Jagged coastal sea stacks at Mangersta, Isle of Lewis, Outer Hebrides
© Cody Duncan/Cavan Image
Stacks of time
Epic landscapes are plentiful here in the Outer Hebrides, where scores of impressive rock formations, including spiky sea stacks, sea arches and towering cliffs, have been created over millions of years. Formed from Europe’s oldest rock, Lewisian Gneiss, these islands off mainland Scotland’s north-west coast have been sculpted by volcanic heat, ice, wind and the constant pounding of the sea.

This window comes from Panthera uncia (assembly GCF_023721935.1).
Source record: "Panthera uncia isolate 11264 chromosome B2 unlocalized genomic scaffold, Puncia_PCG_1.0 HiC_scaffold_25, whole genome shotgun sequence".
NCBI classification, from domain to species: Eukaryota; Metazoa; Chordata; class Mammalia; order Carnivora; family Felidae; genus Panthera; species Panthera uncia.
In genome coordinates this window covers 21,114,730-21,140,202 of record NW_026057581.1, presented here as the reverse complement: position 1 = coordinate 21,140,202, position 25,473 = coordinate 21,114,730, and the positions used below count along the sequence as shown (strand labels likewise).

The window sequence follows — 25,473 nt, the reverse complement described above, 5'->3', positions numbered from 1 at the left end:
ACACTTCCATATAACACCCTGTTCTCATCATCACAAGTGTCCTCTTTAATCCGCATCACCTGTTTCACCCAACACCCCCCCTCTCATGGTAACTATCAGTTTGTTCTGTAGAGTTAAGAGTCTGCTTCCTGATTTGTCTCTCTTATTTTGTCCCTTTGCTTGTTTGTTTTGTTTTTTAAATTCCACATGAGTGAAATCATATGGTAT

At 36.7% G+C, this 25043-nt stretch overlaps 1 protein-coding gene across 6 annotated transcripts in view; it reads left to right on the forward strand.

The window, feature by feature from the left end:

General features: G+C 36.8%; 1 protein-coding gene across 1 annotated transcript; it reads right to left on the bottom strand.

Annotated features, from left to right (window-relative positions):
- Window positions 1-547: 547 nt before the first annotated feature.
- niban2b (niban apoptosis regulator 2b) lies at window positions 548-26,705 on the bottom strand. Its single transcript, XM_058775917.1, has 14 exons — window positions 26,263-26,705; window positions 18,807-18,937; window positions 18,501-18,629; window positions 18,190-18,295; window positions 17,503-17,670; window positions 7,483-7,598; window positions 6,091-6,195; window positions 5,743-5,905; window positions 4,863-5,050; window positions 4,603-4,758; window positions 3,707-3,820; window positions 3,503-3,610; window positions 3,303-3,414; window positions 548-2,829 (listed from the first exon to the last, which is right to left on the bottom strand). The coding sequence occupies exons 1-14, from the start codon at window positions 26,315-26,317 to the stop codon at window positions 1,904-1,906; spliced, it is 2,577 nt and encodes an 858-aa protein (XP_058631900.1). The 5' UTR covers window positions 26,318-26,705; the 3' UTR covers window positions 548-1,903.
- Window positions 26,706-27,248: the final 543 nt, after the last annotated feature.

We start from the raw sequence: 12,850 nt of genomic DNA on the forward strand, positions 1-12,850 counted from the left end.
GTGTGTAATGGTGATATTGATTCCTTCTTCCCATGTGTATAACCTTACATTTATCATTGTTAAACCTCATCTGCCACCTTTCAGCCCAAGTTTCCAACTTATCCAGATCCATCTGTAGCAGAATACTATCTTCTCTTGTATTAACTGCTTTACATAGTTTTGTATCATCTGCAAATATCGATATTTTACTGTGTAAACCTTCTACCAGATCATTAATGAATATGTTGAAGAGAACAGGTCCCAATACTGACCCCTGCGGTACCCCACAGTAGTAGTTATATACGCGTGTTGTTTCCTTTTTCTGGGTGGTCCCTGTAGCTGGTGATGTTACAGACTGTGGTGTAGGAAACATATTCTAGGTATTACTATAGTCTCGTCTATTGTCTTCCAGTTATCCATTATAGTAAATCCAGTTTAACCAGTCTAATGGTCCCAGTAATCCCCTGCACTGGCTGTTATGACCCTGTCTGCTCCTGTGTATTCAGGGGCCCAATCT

This awesome scene can be found on the west coast of the Isle of Lewis near Mangersta Beach, where steep pink granite sea stacks rise out of the crashing waves and line up for the perfect photograph. Huge Atlantic waves crash into the craggy rocks here all year round, crushing shells into a finely-ground white sand while sea eagles, gannets and fulmars fly overhead. The beaches around here are framed by machair - a rare dune grassland habitat rich in wildflower species, built on seashell fragments laid down over thousands of years.